March marks the 13th annual Fraud Prevention Month in Canada, but despite efforts to raise awareness throughout North America, many businesses are still falling victim to corporate fraud. The majority of respondents in a recent report say their organizations have become more vulnerable to fraud in the past year.
According to the Global Fraud Report 2015/2016 by Kroll, 75% of companies reported fraud incidents, an increase of 14% compared to the previous report.
The most common types of corporate fraud were theft of physical assets (22%), vendor, supplier or procurement fraud (17%), and information theft (15%).
Insiders were the biggest fraud threats. The report showed that 36% of companies were victims of fraud by a senior or middle management employee, 45% by a junior employee, and 23% by an agent or intermediary.
Here are critical fraud protection strategies for the workplace.
- Create a comprehensive information security policy. It should comply with industry privacy laws, and there should be an information security incident response plan that is regularly updated and tested.
- Utilize audits and other fraud detection reviews. Schedule surprise internal audits as well as employee and management reviews. Audits uncover inconsistencies and remind employees that the company is watching, which can help deter fraudulent activity.
- Create a security-aware work environment. Support a culture of security from the top down with senior management leading by example and fair employment practices. This kind of positive environment encourages employees to commit to information security.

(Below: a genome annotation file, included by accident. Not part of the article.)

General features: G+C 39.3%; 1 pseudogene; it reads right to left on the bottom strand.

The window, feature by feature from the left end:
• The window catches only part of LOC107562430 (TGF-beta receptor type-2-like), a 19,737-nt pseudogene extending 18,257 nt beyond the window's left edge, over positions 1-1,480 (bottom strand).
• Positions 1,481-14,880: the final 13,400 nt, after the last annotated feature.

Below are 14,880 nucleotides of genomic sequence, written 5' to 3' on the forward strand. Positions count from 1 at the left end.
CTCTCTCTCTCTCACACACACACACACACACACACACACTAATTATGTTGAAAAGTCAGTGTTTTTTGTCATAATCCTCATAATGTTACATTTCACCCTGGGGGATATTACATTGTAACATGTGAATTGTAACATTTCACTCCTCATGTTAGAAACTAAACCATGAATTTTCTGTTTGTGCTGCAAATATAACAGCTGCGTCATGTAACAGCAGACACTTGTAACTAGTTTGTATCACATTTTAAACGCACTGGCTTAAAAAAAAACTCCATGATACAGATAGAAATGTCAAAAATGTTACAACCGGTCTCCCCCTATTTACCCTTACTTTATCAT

- Have a dedicated fraud team with open and on-going communications. Make sure the workforce understands the consequences of fraudulent behavior such as criminal charges and termination.
- Ensure there is a comprehensive Document Management process. Label confidential information with retention schedules including disposal dates. Data monitoring is strategic fraud protection too. Earlier research showed that proactive data monitoring can reduce the cost of fraud by up to 60%.
- Provide on-going security awareness training. The Canadian Fraud Prevention Month campaign urges companies to ‘recognize, reject and report’ fraudulent behavior - a message that's crucial worldwide. Train employees about the behavioral traits of fraudsters – research shows they usually display at least one (i.e., living beyond their means, financial difficulties, or having unusually close associations with vendors). Train employees to spot and avoid internet scams too, such as phishing, fake antivirus offers, and untrustworthy links.
- Utilize up-to-date IT safeguards on all electronic devices. Layered defense includes two-factor authentication, firewalls, intrusion detection systems, content filtering, encryption, and password protection.
- Set up an anonymous tips hotline.Other employees can be a company’s strongest defense. In the Kroll study, a whistleblower was at least partially responsible for exposing 41% of cases of fraud that were uncovered.
- Divide tasks so employees are always working in teams. No one person should manage tasks completely on their own especially in the finance area.
- Embed secure processes into the workplace. Implement a Clean Desk Policy so employees keep their work areas free of exposed confidential data. Partner with a trusted shredding company that replaces open recycling bins with locked consoles, and schedules regular on- or off-site destruction services for paper and electronic information. A Shred-it All Policy will also help prevent fraud.
Learn the most vulnerable areas in your office to reduce your fraud risk.